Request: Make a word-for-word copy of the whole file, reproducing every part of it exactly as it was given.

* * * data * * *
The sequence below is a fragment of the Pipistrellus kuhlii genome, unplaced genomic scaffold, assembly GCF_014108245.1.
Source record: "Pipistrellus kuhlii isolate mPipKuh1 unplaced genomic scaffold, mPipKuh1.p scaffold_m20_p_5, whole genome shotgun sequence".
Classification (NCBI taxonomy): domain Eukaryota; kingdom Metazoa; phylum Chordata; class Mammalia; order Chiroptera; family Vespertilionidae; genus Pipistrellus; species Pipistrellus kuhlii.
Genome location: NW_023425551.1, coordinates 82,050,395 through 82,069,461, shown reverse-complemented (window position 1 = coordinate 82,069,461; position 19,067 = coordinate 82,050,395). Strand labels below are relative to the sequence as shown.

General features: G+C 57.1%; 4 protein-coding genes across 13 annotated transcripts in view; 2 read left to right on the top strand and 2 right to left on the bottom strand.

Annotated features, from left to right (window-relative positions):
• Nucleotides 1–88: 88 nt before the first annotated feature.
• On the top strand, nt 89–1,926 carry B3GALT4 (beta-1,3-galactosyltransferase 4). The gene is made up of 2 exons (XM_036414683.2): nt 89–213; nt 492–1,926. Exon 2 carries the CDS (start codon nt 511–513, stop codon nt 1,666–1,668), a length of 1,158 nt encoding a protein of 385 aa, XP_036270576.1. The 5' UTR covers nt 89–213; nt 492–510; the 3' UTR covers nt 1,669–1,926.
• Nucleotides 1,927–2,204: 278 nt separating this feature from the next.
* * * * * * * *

The sequence below is a fragment of the Pipistrellus kuhlii genome, unplaced genomic scaffold, assembly GCF_014108245.1.
Source record: "Pipistrellus kuhlii isolate mPipKuh1 unplaced genomic scaffold, mPipKuh1.p scaffold_m20_p_5, whole genome shotgun sequence".
Classification (NCBI taxonomy): domain Eukaryota; kingdom Metazoa; phylum Chordata; class Mammalia; order Chiroptera; family Vespertilionidae; genus Pipistrellus; species Pipistrellus kuhlii.
Genome location: NW_023425551.1, coordinates 82,050,395 through 82,069,461, shown reverse-complemented (window position 1 = coordinate 82,069,461; position 19,067 = coordinate 82,050,395). Strand labels below are relative to the sequence as shown.

General features: G+C 57.1%; 4 protein-coding genes across 13 annotated transcripts in view; 2 read left to right on the top strand and 2 right to left on the bottom strand.

Annotated features, from left to right (window-relative positions):
• Nucleotides 1–88: 88 nt before the first annotated feature.
• On the top strand, nt 89–1,926 carry B3GALT4 (beta-1,3-galactosyltransferase 4). The gene is made up of 2 exons (XM_036414683.2): nt 89–213; nt 492–1,926. Exon 2 carries the CDS (start codon nt 511–513, stop codon nt 1,666–1,668), a length of 1,158 nt encoding a protein of 385 aa, XP_036270576.1. The 5' UTR covers nt 89–213; nt 492–510; the 3' UTR covers nt 1,669–1,926.
• Nucleotides 1,927–2,204: 278 nt separating this feature from the next.